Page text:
Check boxes vs Radio Buttons: a few thumb rules

The checkboxes vs radio buttons debate is one that has flummoxed the best designers, When does one use a check box and when does one use a radio button?

To answer the question which should be put where, here’s a simple thumb rule: if you want only a single answer to your question then use a radio button; otherwise, use a check box. Your user will not be able to click more than a single answer if you use radio buttons before the options. The second click will always deselect the first one. A check box on the other hand will let your reader click on one or several options without any being deselected.

For instance, you should use a radio button if you want your user to answer the following question:

Q. Do you want email alerts?

This is because there can be only one answer to this question: Yes or No.

In contrast if you want the user to be given a choice then you need to use check boxes, as has been done in the following question:

Q. Who all would you like to send this email to?

1. Mother 2. Father 3. Sister 4. Brother 5. Friend

Here the user may want the mail to be sent to one or all the people listed. You therefore need to provide checkboxes.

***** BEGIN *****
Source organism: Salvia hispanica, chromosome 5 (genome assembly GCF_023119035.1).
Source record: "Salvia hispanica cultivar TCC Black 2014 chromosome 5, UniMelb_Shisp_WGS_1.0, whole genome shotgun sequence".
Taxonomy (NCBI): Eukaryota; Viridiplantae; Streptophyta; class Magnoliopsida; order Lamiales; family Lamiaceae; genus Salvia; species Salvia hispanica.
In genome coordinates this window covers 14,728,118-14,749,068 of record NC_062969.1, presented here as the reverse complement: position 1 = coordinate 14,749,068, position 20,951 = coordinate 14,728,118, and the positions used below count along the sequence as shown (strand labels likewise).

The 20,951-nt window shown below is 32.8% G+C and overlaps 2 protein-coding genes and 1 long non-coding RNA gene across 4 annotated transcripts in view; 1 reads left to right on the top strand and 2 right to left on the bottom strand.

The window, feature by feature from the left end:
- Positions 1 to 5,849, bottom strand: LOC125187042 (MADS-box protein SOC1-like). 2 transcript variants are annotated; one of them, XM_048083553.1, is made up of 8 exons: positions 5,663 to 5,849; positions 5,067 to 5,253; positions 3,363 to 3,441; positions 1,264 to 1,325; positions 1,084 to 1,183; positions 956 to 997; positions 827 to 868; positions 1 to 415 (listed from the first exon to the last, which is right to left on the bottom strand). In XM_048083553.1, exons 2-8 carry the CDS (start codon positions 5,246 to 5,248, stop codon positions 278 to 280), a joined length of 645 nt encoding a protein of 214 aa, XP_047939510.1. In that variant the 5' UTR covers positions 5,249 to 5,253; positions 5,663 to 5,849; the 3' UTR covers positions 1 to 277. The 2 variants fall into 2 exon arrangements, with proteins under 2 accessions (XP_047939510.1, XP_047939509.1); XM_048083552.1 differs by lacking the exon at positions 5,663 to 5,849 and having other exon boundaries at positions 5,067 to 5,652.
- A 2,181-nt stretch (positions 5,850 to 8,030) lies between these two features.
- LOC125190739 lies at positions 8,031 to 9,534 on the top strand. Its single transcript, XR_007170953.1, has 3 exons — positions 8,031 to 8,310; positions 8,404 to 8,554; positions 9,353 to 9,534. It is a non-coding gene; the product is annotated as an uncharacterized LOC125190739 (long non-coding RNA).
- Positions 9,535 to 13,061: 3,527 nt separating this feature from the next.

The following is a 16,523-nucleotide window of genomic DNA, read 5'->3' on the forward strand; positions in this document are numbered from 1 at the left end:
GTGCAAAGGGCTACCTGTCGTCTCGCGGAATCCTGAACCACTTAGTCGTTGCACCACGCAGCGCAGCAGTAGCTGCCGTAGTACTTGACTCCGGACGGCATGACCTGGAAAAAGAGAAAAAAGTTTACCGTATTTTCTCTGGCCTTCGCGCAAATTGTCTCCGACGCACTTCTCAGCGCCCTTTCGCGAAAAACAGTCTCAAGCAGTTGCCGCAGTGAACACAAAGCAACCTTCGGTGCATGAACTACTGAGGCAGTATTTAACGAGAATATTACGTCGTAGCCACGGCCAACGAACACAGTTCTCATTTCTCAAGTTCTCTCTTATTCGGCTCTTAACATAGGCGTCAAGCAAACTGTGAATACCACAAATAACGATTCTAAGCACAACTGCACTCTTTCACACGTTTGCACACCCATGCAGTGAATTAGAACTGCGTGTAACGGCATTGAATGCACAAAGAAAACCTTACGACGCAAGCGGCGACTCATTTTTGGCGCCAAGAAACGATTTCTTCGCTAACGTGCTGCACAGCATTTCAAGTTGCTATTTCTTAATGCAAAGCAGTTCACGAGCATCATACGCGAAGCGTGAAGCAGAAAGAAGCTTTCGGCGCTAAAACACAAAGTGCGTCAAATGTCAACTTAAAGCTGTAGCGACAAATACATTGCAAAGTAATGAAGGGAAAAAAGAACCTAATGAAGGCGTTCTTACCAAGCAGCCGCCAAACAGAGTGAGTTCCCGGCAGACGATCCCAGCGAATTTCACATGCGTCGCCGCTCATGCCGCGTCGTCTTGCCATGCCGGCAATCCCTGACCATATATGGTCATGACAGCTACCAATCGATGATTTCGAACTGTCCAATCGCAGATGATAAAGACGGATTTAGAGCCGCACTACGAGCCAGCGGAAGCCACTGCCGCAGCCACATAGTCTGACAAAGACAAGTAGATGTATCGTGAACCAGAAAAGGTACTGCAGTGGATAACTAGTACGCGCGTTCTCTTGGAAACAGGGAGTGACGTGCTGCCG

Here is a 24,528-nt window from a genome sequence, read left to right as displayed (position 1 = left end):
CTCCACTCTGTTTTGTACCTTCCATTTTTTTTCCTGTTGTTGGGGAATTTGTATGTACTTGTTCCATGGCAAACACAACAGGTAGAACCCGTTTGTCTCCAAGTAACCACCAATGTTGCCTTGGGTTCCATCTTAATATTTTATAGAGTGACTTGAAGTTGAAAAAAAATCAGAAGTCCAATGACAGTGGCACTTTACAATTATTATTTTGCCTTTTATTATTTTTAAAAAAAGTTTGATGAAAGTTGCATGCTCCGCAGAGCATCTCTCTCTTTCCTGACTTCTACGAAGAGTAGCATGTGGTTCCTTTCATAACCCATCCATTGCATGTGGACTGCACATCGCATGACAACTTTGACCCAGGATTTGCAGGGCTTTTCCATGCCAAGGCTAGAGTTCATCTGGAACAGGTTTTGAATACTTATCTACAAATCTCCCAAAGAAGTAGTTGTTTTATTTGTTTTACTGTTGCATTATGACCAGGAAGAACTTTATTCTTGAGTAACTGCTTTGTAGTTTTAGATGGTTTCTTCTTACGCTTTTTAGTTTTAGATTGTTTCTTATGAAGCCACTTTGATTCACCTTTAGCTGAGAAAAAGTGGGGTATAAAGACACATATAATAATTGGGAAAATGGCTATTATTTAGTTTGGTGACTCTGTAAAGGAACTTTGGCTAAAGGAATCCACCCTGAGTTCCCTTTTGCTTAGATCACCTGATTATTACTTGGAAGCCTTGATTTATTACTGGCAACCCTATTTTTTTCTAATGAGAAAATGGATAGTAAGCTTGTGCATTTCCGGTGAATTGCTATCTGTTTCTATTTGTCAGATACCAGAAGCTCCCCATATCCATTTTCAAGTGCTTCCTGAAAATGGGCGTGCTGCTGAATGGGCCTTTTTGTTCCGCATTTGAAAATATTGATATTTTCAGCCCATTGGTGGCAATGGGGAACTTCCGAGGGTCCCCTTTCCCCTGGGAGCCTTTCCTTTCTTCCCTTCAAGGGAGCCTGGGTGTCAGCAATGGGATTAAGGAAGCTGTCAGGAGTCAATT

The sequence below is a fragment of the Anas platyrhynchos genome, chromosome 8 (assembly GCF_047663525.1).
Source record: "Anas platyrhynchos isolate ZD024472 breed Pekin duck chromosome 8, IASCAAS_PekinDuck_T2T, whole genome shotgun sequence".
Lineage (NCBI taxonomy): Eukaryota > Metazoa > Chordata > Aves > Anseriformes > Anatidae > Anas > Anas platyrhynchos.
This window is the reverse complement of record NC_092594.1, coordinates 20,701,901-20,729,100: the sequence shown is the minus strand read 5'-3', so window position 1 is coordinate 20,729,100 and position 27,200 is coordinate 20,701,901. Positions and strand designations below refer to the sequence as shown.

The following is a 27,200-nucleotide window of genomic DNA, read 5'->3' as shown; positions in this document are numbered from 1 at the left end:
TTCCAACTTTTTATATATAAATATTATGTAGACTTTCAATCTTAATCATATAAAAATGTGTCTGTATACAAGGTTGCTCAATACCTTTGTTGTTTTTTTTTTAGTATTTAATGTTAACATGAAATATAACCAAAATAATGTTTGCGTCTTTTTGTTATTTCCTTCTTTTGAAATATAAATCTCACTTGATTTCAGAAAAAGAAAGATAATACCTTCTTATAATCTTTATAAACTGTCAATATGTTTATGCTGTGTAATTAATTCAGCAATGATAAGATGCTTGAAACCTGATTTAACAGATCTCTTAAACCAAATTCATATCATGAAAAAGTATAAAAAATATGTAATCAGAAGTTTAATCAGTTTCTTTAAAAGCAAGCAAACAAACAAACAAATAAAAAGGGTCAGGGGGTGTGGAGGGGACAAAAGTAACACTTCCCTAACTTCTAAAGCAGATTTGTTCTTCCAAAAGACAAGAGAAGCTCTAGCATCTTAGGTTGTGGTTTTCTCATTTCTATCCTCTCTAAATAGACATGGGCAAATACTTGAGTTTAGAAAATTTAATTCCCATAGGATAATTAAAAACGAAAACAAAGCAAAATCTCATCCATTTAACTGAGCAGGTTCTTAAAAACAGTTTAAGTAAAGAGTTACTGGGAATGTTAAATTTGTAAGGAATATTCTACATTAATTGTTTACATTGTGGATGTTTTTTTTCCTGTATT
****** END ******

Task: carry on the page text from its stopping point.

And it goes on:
That was about usage. However, there are other things that you should keep in mind as well while designing pages that deal with questions. Here are a few dos and don’ts.

-- Use standard visual representations. Checkboxes are tiny square boxes which when selected have a cross or a checkmark sign appear inside them. Radio buttons are small circles which when selected have a thick dot appear inside them.

-- Separate a group of choices from another so that it becomes clear to the reader what he or she needs to select from. Scattered information is both user unfriendly as well as aesthetically ugly.

-- Use visual breaks whenever possible. This makes it easy for a reader to journey through loads of information and also makes it simple to assimilate information.

-- List one option per line. This is the easiest on the eye and the mind. However if your layout requires a horizontal format make sure that each option is separated from the previous one by ample space and that there is no confusion about which button belongs to which option.

-- Use neutral, affirmative copy that helps a reader understand what you want him or her to do with the choices given. Always include the option of “other” when you think you may not have been able to cover all parameters in the choices you have listed.

-- Give the reader the option of selecting not just by clicking on the button or the box, but also by clicking on the label itself. Some people tend to click on whatever is the largest visually.

-- Give the user the option of an access key so that he or she does not have to navigate with a mouse always. This is of particular help to people with disabilities.

Finally remember that web designing is as much about sense as sensibility. Be logical, be considerate and be creative. You will invariably be a good web designer.

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